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Agencies Must Protect ‘Crown Jewels’ From Cyber Attacks

State and local governments may not have a lot of money to spend on the personnel and expertise needed to combat the eventual attacks. Unfortunately, some agencies are lacking even when it comes to the basics of cyberdefense.

Organizations that are not taking all the precautions they can to protect themselves from cyber threats should remember that it’s not a case of “not if, but when” a threat actor will compromise your agency.

That “when” came recently for the city of Dallas’ 911 system, along with other city services, and still had officials scrambling to normalize the situation six days later. The ransomware attack shut down the city’s 911 computer-aided dispatch system, forcing first responders to rely on radio dispatch.

Dallas Police Chief Eddie Garcia was one of the few public officials to speak about the incident. “It’s been extremely difficult for our men and women. Again, they rise to the level of expectations that our entire community should appreciate,” he told a local FOX affiliate. “Technology is not foolproof. We’re still answering the call, putting our lives on the line.”

It's true, technology is not foolproof, and some agencies will be more of a target than others.

State and local entities may be more vulnerable than, say, federal government government agencies because there are more of them and they supply more targets. Plus, public-sector systems like 911 are are likely to have some discretionary funding available to pay a ransom.

But conversely, state and local governments often don’t have a lot of money to spend on the personnel and expertise they might need to combat the eventual attacks. Unfortunately, some agencies are lacking even when it comes to the basics of cyber defense. And often when a 911 call center is hacked, it’s because they are connected to a municipal network where the bad actors gain access and then attack the 911 system.  

“Oftentimes the things that are really vulnerable are the computer-aided dispatch systems and other ancillary resources that the 911 center uses,” said April Heinze, 911 and PSAP operations director for the National Emergency Number Association.

Heinze said it’s critical that the municipality, and all the agencies connected to it, practice good cyber hygiene, and "not just cyberhygiene, but the training on cyber hygiene because there are so many times that our network vulnerabilities come through someone clicking on the wrong email or link."

Once you’ve been hacked there are a few choices for how to get back online: You could pay the ransom; you could reboot, start from scratch and rebuild the system; or you could remove those systems that have been compromised and restore them from backups.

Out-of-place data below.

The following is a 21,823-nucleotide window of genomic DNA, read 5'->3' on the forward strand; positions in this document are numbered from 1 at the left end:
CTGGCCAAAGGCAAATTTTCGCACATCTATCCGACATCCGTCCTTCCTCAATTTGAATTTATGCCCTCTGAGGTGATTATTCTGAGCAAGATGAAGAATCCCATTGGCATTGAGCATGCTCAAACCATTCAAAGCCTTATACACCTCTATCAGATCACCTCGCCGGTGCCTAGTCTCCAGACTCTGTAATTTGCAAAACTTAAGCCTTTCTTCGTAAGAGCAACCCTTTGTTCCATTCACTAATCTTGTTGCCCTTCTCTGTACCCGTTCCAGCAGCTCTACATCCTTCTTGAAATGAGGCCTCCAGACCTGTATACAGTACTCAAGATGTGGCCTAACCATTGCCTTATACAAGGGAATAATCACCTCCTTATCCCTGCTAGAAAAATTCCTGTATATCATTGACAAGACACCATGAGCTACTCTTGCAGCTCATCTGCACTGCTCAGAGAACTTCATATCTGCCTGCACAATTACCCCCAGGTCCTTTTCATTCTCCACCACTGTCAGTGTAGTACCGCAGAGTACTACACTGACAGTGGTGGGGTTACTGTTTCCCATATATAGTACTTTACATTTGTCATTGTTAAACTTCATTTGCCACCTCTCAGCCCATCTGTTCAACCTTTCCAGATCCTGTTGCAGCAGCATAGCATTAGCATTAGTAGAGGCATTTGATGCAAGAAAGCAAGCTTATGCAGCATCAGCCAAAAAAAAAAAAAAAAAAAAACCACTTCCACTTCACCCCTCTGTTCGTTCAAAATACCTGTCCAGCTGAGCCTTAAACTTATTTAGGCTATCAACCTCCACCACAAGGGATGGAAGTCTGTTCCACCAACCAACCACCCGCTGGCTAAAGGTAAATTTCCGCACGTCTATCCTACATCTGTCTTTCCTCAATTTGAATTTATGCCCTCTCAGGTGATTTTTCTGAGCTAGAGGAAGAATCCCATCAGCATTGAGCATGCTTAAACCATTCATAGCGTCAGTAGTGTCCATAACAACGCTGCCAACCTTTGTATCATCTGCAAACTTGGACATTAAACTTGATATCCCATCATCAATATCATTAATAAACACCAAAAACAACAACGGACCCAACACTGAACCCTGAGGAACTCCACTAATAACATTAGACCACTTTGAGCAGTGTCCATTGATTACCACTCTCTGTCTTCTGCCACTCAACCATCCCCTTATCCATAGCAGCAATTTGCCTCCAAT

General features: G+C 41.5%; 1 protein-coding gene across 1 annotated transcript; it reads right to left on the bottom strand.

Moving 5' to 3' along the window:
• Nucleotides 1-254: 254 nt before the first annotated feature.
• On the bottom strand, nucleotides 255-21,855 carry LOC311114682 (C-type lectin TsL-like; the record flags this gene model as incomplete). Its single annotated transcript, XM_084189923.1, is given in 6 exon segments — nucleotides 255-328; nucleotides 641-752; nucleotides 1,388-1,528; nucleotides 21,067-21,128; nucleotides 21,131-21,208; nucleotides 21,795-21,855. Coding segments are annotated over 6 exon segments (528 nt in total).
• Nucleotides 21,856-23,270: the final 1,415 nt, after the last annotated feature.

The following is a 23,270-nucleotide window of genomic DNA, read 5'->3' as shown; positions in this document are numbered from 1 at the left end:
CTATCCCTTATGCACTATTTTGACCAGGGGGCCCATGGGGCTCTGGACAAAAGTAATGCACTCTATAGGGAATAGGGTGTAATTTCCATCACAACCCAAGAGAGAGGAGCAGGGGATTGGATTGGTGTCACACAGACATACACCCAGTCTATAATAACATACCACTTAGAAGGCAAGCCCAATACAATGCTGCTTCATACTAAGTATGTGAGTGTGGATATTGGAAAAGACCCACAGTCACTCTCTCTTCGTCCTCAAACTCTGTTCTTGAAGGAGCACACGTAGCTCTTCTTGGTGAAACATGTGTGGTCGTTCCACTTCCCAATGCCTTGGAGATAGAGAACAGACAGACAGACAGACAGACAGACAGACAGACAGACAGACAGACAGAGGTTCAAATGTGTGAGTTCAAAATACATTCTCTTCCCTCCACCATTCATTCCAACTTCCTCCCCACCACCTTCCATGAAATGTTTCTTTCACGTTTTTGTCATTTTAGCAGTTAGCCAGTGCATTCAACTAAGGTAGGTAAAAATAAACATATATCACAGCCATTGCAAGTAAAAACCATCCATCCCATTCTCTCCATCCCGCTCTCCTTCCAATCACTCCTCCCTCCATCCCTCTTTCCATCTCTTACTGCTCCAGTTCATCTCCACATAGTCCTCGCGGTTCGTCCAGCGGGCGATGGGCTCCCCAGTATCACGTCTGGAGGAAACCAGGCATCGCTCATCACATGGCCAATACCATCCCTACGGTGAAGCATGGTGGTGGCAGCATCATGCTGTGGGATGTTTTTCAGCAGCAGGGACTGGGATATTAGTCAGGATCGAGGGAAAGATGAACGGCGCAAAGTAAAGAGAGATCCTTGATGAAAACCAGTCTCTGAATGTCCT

Although it may not be possible to prevent all attacks, it’s critical to take precautions that make it harder for a threat actor to enter a system. The bad guys are looking for “open windows” that make it easier to get in, and if a window isn’t ajar they’ll likely go elsewhere to find an easier target.

For some organizations, that simply means tending to the basics, which some still fail to do. That may mean employing “zero trust” or “least privilege” strategies, which limit the number of people who have access to critical infrastructure or applications and training and educating those few who do.

“Really, just the people that need to have access to systems or infrastructure should have access,” said Brandon Shopp, Group VP of Product for SolarWinds. “Don’t take the easier way and give everyone access to an application or resource on a server.”

Shopp said training and education is something that organizations really need to step up as well, especially as more people work outside of the firewall of the office and at home on their own cable provider’s Internet. “That provides more potential risk points,” Shopp said.

SolarWinds had firsthand experience in late 2020 as the victim of attackers, who deployed malicious code into the company's Orion network management software that is used by government agencies around the world.

“What we found through the years is organizations and agencies still struggle with the basics in a lot of cases,” Shopp said. “And I mean basics like backing up systems, patching systems, things that have been around and organizations know and have known for years they they need to be doing.”

If an organization, for whatever reason, can’t keep up with the basics and keep employees in check, it can outsource security to a managed security service provider. “It’s basically outsourcing your cyber needs or augmenting existing cyber teams with an external team,” Shopp said.

In any case, an organization may not prevent all attacks, so it should try to focus on protecting the organization’s “crown jewels,” its most valuable assets.

“A city, say, needs to identify what are my critical services, my crown jewels, what are the things that I want to protect at all costs,” Shopp said. “That’s where you take the zero trust and start to build up layers of protection around those crown jewels.”